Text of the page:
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Ford Go Electric Roadshow Aims To Educate Consumers On Electric Vehicles

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While many consumers have already made the switch to electric vehicles, the vast majority of the population remains a bit tenacious about giving up their internal combustion engine-powered transportation. While EVs do have some limitations, there is also a good bit of misinformation about them still floating around. So the new Ford Go Electric roadshow aims to educate consumers about electric vehicles and help them make an informed choice in the showroom.

The Ford Go Electric roadshow launched at London’s famous Marble Arch and will reach an estimated audience of 4 million consumers during a 50 stop, 200 day U.K tour. Separate Go Electric experiences in up to seven European markets will follow. Hands-on, engaging activities will help de-mystify electrification and inspire confidence in consumers who often remain confused about the different types of electrified powertrains available and their benefits.

A recent Ford-commissioned survey revealed that the 3 in 4 people aspire to own an electrified vehicle one day, with almost half (45 percent) claiming not stopping for fuel is a key benefit of owning one. However, 40 percent of people claim to have little or no knowledge of electric vehicles, which means they’re unlikely to make the switch from pump to plug soon. Almost half (49 percent) of consumers rank a lack of charging stations among their main concerns about owning an electric vehicle.

The same survey revealed that 37 percent of motorists had range anxiety fears, while 53 percent felt that electric vehicles are simply not affordable. Another major road block is infrastructure, with 51 percent revealing they didn’t feel like the U.K. was ready to make a switch to electric vehicles. Ford attributes much of this to a simple lack of education revolving around EVs, which is what its roadshow aims to provide.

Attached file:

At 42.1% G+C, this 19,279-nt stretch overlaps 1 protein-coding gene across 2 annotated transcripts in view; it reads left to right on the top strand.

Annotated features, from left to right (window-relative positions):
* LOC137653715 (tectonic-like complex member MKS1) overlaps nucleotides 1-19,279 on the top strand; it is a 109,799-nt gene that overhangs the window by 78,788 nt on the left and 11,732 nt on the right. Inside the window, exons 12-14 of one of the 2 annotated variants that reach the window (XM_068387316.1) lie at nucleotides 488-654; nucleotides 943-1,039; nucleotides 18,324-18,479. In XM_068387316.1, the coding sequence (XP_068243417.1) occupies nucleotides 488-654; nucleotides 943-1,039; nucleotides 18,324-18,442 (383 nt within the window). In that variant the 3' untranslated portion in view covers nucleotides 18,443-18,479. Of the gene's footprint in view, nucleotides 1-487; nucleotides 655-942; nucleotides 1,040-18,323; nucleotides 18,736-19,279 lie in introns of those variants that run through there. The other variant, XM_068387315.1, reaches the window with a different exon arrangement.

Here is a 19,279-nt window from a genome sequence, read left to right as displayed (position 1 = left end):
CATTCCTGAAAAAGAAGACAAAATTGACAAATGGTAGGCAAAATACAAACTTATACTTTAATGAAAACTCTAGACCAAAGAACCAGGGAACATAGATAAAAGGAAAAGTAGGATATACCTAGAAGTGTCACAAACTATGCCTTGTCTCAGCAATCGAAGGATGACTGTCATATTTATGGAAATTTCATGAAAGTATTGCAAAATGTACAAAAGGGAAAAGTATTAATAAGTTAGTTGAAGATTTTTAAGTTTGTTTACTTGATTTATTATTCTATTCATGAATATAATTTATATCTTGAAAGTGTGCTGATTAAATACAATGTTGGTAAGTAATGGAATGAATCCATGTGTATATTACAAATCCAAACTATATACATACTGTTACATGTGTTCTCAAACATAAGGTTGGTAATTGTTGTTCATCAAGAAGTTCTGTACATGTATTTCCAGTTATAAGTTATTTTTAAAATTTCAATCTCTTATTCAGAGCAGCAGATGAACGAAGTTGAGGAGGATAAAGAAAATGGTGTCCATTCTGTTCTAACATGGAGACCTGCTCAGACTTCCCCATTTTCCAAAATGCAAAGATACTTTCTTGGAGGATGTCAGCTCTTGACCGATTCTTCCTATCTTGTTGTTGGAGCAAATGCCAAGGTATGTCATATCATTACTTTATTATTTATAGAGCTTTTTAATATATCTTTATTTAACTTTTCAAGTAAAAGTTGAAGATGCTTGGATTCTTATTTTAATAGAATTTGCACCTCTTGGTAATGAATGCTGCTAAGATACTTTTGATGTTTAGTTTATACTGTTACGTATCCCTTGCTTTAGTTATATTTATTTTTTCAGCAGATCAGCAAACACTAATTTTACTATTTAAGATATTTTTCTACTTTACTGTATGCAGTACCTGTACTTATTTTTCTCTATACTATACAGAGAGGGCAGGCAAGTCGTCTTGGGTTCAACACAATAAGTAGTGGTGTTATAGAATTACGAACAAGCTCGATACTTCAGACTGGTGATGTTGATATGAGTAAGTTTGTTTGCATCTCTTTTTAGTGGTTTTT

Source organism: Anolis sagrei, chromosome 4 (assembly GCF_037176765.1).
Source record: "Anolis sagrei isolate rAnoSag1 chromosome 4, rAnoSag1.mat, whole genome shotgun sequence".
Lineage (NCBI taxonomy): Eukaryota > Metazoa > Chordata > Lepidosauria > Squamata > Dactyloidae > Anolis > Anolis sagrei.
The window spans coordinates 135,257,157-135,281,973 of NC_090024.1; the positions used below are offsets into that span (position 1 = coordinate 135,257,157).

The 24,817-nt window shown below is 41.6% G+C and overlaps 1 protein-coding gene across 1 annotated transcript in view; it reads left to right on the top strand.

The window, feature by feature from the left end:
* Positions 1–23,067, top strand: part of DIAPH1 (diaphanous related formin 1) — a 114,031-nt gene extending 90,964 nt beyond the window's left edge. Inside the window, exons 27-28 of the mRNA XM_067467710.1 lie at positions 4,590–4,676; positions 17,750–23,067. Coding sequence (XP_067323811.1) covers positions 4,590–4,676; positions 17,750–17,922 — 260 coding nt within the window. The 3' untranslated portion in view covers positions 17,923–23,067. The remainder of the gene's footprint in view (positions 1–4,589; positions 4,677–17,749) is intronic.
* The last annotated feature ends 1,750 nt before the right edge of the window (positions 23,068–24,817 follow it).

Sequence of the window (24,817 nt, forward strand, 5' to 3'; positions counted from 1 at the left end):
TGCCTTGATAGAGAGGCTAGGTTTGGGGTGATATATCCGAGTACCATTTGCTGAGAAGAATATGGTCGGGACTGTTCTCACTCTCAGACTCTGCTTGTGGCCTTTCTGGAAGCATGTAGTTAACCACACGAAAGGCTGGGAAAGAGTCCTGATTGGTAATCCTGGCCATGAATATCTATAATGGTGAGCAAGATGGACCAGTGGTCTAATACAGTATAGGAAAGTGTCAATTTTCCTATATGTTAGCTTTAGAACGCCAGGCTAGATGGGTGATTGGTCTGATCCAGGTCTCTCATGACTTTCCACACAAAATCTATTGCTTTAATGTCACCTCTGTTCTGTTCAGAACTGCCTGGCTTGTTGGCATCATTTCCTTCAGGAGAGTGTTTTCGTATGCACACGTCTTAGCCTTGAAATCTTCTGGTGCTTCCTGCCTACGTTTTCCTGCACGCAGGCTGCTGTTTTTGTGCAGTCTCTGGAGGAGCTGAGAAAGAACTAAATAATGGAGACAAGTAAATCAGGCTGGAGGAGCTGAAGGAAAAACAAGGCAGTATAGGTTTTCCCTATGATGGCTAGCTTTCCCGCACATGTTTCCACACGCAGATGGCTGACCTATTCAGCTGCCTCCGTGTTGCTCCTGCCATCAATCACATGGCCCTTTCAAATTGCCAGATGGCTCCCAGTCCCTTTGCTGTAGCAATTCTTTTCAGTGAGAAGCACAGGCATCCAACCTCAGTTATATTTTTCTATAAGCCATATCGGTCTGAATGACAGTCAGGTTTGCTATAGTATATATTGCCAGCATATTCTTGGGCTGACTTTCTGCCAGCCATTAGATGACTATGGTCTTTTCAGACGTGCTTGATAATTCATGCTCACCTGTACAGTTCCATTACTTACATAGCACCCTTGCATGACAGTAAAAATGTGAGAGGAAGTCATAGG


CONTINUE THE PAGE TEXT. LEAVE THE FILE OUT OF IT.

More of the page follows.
“We made a commitment to make electrification relevant and attainable for more drivers than ever before. By the end of 2020 we’ll have delivered on that commitment, with no fewer than 14 electrified vehicles in Europe, and 18 coming by the end of 2021,” said Stuart Rowley, president, Ford of Europe. “Our Go Electric roadshow will help consumers understand that electrified vehicles are ready and waiting to slip seamlessly into their lives.”

We’ll have much more on Ford’s electric revolution soon, so be sure and subscribe to Ford Authority for more Ford business news and around-the-clock Ford news coverage.

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Brett's lost track of all the Fords he's owned over the years and how much he's spent modifying them, but his current money pits include an S550 Mustang and 13th gen F-150.

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Comments

  1. Mark L Bedel

    Infrastructure is most likely the largest challenge currently. But like most things, if people continue to purchase more electrics, the free market system will find ways to make $$$ on supporting their purchase preferences.

    Reply
    1. Raymond Ramirez

      Infrastructure is not any issue because everyone has electricity at their homes, “piped” in and available 24 hours every day without having to leave and find a station to pump any smelly, toxic, and flammable fluids. And if think of range, just buy an EV with a larger battery, or move closer and drive less. For even longer distances, take a plane or train, or rent a hybrid. Either way, you will save much more money than continue to live on gasoline.

      Reply
  2. Ford Owner

    “However, 40 percent of people claim to have little or no knowledge of electric vehicles, which means they’re unlikely to make the switch from pump to plug soon.” I serious;y doubt this is an exact number, because almost everyone know what an electric appliance is and does. So an electric vehicle is an appliance that can carry the owner. And many of these owners have experience with electric toys and tools, both battery and line powered.

    Second, almost everyone who have traveled or lived in large cities or visited a large recreational site (such as the Disney parks) have traveled on electric trains and cars, so they have enjoyed the quietness and smooth transportation of electric vehicles, which reduces that 40 to less than 20 percent.

    But now it is Ford’s responsibility together with its dealers to educate and convince the driving public on why electric vehicles are superior. That is done with very good ads, and free test drives and rides. If Ford doesn’t increase its offerings this way, the public will continue to stay brainwashed by the internal combustion sellers.

    Reply
  3. Mr. T

    The driving public is smart enough to understand EV’s potential, the issue is the EV manufacturer making them affordable. I’m in the market now, but I won’t transition to EV’s because of affordability. That’s the bottom line up front (bluf).

    Reply

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